Black Bart

Black Bart

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Black Bart

	On August 3 of 1877, a stage was making its way over the low hills between Point Arenas and Duncan’s Mills on the Russian River when a lone figure suddenly appeared in the middle of the road. Wearing a duster and a mask made from a flour sack, the bandit pointed a double- barreled shotgun at the driver and said, " Throw down the box!"

"I’ve labored long and hard for bread,

For honor and for riches,

But on my corns too long you’ve tred

You fine-haired sons of bitches."

When the posse arrived later, all they found was a waybill with the above verse painstakingly written on its back, each line in a different hand.

	Almost a year later, on July 25 of 1878, the PO8 struck again. A stage from Quincy to Oroville slowed to make a difficult turn a long the Feather River, the masked man stepped out of the bushes and asked that the box be thrown down. His soils included $379 in coins, a silver watch, and a diamond ring. Once again, when the posse reached the scene, all they found was a poem:

"Here I lay me down to sleep

To wait the coming morrow,

Perhaps success, perhaps defeat,

And everlasting sorrow.

Let come what will I’ll try it on,

My condition can’t be worse;

And if there’s money in that box

‘Tis munny in my purse!"

	Once again the lines were written in varying hands and the work signed "Black Bart, the PO8." In order to make the highways safe once again, Governor William Irwin posted a $300 reward for the capture of the bandit, to which Wells Fargo & Co. added another $300. Another $20 contributed by the postal authorities. The reward went unclaimed for five years, during which Black Bart seemingly robbed at will. Often laying low for several months, Bart would suddenly go on a spree and rob three or four stages in as many weeks, and then vanish without a trace. Black Bart’s talent for covering great distances on foot in impossibly short times was no doubt a great asset in his life as a highwayman.

	In another, and it turned out to be his last, stage robbery McConnell (the stage driver) turned his head to find the muzzle of a double-barreled shotgun looking at him. You see, Bart knew that this stage was carrying gold coins and gold amalgam with it. What Bart didn’t know is that in the woods following the stage was a young hunter that had gotten off a few miles back to do some hunting.

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Ordering McConnell to unhitch the team and walk them up the hill, Bart then entered the stage and commenced to break open the chest. Meanwhile, Jimmy(the hunter) somehow managed to meet McConnell away from the stage. The two took cover and watched as Black Bart backed out of the stage with his loot. McConnell then &quot;seized the rifle from the boy and open fire on the robber.&quot; He missed, twice, after which Jimmy took the rifle and fired, causing Bart to stumble before disappearing into the brush.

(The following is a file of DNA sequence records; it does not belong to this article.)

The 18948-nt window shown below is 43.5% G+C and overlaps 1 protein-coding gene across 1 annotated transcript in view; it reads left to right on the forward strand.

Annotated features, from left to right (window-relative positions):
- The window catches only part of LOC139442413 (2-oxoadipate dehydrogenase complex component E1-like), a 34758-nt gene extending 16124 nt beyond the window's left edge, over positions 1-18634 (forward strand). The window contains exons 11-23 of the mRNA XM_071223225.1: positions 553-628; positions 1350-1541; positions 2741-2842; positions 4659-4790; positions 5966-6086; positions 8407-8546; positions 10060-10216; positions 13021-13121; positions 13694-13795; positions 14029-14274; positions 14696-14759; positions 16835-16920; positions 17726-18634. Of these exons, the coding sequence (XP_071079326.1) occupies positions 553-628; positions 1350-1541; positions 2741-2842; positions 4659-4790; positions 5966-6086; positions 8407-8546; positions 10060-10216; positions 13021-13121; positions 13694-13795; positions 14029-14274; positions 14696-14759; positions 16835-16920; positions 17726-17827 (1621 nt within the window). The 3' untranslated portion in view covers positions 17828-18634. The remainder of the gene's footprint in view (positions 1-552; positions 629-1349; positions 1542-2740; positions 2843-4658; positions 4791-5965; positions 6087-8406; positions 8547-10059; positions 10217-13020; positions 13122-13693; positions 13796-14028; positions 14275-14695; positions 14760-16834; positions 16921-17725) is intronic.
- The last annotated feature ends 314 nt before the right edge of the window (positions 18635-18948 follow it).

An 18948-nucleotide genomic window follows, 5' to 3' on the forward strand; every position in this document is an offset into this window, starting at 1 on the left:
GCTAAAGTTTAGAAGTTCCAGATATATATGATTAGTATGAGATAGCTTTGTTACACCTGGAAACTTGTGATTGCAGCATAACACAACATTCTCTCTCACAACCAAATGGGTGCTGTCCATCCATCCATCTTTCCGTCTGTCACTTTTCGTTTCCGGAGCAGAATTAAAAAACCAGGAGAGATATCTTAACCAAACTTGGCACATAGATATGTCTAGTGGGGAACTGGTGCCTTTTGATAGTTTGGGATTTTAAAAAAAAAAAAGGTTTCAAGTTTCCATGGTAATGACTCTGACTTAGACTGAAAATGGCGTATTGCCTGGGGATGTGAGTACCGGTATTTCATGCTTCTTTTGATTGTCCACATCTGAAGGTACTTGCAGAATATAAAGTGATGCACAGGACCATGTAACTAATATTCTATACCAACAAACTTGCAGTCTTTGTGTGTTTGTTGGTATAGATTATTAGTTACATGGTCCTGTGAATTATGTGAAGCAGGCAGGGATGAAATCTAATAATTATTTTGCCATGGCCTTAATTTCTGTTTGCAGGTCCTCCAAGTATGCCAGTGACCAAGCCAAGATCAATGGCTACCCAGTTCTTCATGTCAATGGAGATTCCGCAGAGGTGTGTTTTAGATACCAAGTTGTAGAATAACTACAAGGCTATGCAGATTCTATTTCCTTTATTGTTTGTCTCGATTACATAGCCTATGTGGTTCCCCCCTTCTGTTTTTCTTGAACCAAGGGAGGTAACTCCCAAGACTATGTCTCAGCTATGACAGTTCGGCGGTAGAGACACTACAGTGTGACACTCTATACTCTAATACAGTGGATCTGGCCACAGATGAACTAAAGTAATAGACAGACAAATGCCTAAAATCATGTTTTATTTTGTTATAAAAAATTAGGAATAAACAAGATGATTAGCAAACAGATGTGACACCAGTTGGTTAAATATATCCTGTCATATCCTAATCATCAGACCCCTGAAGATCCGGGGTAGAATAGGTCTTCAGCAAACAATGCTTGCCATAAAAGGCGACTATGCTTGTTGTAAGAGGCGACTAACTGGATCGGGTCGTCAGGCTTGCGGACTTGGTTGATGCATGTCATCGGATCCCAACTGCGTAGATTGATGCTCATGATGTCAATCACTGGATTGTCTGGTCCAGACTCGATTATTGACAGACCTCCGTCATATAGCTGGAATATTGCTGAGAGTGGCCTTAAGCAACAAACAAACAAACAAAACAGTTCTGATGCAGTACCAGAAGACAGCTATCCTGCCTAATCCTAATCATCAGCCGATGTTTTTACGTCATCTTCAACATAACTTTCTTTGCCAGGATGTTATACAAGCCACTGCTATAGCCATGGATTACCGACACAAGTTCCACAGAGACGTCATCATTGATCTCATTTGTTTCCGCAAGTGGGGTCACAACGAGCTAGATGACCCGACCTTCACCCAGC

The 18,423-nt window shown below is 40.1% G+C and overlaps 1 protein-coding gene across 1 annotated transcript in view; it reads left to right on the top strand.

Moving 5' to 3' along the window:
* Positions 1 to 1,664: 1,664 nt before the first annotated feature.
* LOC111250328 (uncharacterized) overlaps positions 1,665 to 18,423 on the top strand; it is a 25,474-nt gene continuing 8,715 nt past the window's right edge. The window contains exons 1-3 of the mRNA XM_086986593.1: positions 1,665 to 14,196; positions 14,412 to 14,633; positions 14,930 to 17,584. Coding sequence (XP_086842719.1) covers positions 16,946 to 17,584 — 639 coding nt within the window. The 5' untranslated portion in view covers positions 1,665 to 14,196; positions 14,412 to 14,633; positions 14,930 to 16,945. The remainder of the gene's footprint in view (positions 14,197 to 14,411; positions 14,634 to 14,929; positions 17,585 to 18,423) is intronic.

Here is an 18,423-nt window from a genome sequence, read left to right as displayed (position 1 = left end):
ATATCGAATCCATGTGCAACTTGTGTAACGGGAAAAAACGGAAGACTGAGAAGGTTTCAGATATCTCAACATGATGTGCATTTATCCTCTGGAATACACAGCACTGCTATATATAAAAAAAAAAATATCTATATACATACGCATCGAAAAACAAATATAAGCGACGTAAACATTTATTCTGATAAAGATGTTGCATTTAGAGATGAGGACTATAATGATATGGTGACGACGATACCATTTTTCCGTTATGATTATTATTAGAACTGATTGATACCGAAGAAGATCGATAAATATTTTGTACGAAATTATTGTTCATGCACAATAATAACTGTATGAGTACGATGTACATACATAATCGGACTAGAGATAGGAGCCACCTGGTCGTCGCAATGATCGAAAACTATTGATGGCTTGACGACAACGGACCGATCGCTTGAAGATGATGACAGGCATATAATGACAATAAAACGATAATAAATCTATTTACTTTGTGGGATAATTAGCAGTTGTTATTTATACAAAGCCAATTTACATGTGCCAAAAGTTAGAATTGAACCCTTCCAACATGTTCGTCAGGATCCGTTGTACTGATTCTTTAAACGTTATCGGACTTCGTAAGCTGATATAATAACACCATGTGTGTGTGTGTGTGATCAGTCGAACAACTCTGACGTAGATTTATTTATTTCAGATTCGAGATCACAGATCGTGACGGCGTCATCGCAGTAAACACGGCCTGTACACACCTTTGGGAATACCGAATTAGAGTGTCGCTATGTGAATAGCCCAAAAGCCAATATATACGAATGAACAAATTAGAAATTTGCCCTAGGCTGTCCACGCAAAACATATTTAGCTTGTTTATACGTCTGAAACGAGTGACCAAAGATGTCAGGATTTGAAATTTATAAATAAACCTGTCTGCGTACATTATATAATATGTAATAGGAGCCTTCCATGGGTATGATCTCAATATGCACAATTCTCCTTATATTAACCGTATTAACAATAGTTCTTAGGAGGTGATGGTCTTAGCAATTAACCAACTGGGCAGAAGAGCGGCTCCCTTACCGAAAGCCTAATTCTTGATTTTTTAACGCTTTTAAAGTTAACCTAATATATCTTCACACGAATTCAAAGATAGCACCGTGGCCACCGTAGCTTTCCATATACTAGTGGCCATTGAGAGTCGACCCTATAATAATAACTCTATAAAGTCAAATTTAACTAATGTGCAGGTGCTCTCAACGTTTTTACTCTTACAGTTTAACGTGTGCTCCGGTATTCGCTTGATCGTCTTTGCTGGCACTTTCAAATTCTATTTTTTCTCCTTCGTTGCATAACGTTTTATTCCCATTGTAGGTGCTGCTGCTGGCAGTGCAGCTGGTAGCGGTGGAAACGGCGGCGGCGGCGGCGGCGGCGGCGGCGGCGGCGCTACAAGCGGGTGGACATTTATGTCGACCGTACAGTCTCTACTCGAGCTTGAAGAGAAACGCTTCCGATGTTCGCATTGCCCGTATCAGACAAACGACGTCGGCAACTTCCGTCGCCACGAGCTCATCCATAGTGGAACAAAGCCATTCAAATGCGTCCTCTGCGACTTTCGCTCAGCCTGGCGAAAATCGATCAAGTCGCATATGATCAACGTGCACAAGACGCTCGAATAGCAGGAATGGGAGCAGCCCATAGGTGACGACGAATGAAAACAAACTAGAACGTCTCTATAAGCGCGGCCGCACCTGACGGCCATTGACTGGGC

&#9;Sheriff Ben Thorn of Calaveras County reached the holdup site that afternoon and organized the posse to search for clues. Among the items was a handkerchief full of buckshot, this would eventually would be his downfall. On the handkerchief in a corner was some small letters: F.X.O.7. , this was a laundry identification number. Sheriff Thorn took the evidence to Wells Fargo detective J. B. Hume in San Francisco, whereupon Hume turned the handkerchief over to special operative Harry Morse who immediately went to work on tracking the laundry mark. A week later, on November 12, the laundry was found and the owner of the handkerchief identified as one Charles E. Bolton. Bart was arrested and after lengthy questioning decided to confess to the robbery and show his captors where he had hidden the amalgam, hoping that this would make it easier for him when he came to trial. After the amalgam was recovered, Bart appeared on November 17 before Superior Court Judge C.V. Gottschalk at San Andreas. During his career as a highwayman, Black Bart robbed twenty-eight stages; when he was caught he confessed to only the last and was sentenced on the basis of that one alone. He received six years in San Quentin Prison.

&#9;Released from prison on January 21 of 1888, Charles E. Bolton disappeared from sight a few weeks later and was never seen again. He was also American Indian.
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